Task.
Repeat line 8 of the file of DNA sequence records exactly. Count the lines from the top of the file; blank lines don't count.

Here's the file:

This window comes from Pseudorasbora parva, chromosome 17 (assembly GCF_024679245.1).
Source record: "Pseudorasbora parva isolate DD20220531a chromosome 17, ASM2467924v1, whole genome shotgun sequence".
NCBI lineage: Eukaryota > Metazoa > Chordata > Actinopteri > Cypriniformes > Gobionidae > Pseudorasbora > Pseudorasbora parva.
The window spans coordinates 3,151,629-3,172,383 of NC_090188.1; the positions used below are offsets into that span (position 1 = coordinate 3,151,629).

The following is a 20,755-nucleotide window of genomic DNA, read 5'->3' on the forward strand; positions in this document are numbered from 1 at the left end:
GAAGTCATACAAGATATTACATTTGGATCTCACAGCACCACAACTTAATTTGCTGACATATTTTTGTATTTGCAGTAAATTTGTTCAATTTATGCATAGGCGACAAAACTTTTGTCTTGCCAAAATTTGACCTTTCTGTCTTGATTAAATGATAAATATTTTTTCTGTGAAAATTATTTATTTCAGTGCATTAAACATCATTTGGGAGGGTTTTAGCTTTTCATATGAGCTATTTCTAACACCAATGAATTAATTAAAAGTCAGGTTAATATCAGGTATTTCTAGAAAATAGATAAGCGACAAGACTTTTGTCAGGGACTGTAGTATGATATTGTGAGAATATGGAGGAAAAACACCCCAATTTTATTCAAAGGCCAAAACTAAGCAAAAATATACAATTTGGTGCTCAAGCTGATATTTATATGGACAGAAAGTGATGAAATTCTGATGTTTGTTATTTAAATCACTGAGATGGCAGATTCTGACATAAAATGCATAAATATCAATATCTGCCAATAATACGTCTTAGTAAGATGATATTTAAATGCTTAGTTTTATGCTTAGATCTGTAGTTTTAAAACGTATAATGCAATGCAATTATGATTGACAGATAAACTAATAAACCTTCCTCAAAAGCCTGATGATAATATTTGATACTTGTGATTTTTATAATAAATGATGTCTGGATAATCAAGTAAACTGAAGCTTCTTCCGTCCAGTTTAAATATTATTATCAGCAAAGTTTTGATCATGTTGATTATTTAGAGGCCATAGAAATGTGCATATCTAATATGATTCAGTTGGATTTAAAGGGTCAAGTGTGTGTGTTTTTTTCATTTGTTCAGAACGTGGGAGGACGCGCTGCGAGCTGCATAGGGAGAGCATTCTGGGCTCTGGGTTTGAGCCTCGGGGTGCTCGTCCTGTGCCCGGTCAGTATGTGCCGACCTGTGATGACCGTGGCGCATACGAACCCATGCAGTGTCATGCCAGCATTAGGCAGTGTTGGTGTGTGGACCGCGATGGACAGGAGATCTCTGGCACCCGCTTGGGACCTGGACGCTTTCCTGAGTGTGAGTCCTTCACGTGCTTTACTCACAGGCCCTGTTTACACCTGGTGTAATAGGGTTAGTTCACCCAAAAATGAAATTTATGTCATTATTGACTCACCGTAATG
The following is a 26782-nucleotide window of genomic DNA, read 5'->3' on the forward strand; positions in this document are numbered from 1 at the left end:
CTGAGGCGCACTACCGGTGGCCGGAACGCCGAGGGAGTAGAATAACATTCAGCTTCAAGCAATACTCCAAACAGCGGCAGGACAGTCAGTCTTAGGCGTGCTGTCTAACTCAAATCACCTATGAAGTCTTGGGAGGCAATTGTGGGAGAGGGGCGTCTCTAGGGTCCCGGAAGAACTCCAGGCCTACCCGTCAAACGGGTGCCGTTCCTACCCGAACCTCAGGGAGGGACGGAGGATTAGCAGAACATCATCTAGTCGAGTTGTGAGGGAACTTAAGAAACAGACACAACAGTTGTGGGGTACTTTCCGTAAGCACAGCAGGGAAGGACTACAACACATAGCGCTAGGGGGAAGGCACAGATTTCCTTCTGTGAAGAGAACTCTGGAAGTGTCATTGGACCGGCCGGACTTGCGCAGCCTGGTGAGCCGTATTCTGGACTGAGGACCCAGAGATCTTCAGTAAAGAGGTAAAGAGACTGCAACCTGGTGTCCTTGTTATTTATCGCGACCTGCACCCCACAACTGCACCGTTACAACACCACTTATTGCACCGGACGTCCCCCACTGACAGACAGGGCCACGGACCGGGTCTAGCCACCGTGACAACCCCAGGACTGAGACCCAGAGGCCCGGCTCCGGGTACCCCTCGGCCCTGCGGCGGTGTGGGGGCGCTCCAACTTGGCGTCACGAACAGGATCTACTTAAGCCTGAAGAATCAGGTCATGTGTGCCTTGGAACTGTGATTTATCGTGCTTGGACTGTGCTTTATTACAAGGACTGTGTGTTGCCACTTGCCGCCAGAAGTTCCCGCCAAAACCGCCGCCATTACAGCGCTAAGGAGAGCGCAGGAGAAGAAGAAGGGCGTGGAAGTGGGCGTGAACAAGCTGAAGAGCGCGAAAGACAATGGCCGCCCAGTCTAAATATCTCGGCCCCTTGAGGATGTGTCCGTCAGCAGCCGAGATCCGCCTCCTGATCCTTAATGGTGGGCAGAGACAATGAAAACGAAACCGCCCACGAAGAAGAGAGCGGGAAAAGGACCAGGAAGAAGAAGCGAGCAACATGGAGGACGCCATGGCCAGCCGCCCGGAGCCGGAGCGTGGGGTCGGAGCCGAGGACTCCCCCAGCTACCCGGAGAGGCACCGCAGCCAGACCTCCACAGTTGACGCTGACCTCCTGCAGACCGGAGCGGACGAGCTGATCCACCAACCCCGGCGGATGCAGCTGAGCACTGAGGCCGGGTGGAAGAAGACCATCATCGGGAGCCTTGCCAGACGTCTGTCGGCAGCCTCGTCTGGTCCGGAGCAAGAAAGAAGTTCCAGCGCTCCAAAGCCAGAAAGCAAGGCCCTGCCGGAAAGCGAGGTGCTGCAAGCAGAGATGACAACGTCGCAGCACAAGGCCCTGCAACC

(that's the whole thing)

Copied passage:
CTGAGGCGCACTACCGGTGGCCGGAACGCCGAGGGAGTAGAATAACATTCAGCTTCAAGCAATACTCCAAACAGCGGCAGGACAGTCAGTCTTAGGCGTGCTGTCTAACTCAAATCACCTATGAAGTCTTGGGAGGCAATTGTGGGAGAGGGGCGTCTCTAGGGTCCCGGAAGAACTCCAGGCCTACCCGTCAAACGGGTGCCGTTCCTACCCGAACCTCAGGGAGGGACGGAGGATTAGCAGAACATCATCTAGTCGAGTTGTGAGGGAACTTAAGAAACAGACACAACAGTTGTGGGGTACTTTCCGTAAGCACAGCAGGGAAGGACTACAACACATAGCGCTAGGGGGAAGGCACAGATTTCCTTCTGTGAAGAGAACTCTGGAAGTGTCATTGGACCGGCCGGACTTGCGCAGCCTGGTGAGCCGTATTCTGGACTGAGGACCCAGAGATCTTCAGTAAAGAGGTAAAGAGACTGCAACCTGGTGTCCTTGTTATTTATCGCGACCTGCACCCCACAACTGCACCGTTACAACACCACTTATTGCACCGGACGTCCCCCACTGACAGACAGGGCCACGGACCGGGTCTAGCCACCGTGACAACCCCAGGACTGAGACCCAGAGGCCCGGCTCCGGGTACCCCTCGGCCCTGCGGCGGTGTGGGGGCGCTCCAACTTGGCGTCACGAACAGGATCTACTTAAGCCTGAAGAATCAGGTCATGTGTGCCTTGGAACTGTGATTTATCGTGCTTGGACTGTGCTTTATTACAAGGACTGTGTGTTGCCACTTGCCGCCAGAAGTTCCCGCCAAAACCGCCGCCATTACAGCGCTAAGGAGAGCGCAGGAGAAGAAGAAGGGCGTGGAAGTGGGCGTGAACAAGCTGAAGAGCGCGAAAGACAATGGCCGCCCAGTCTAAATATCTCGGCCCCTTGAGGATGTGTCCGTCAGCAGCCGAGATCCGCCTCCTGATCCTTAATGGTGGGCAGAGACAATGAAAACGAAACCGCCCACGAAGAAGAGAGCGGGAAAAGGACCAGGAAGAAGAAGCGAGCAACATGGAGGACGCCATGGCCAGCCGCCCGGAGCCGGAGCGTGGGGTCGGAGCCGAGGACTCCCCCAGCTACCCGGAGAGGCACCGCAGCCAGACCTCCACAGTTGACGCTGACCTCCTGCAGACCGGAGCGGACGAGCTGATCCACCAACCCCGGCGGATGCAGCTGAGCACTGAGGCCGGGTGGAAGAAGACCATCATCGGGAGCCTTGCCAGACGTCTGTCGGCAGCCTCGTCTGGTCCGGAGCAAGAAAGAAGTTCCAGCGCTCCAAAGCCAGAAAGCAAGGCCCTGCCGGAAAGCGAGGTGCTGCAAGCAGAGATGACAACGTCGCAGCACAAGGCCCTGCAACC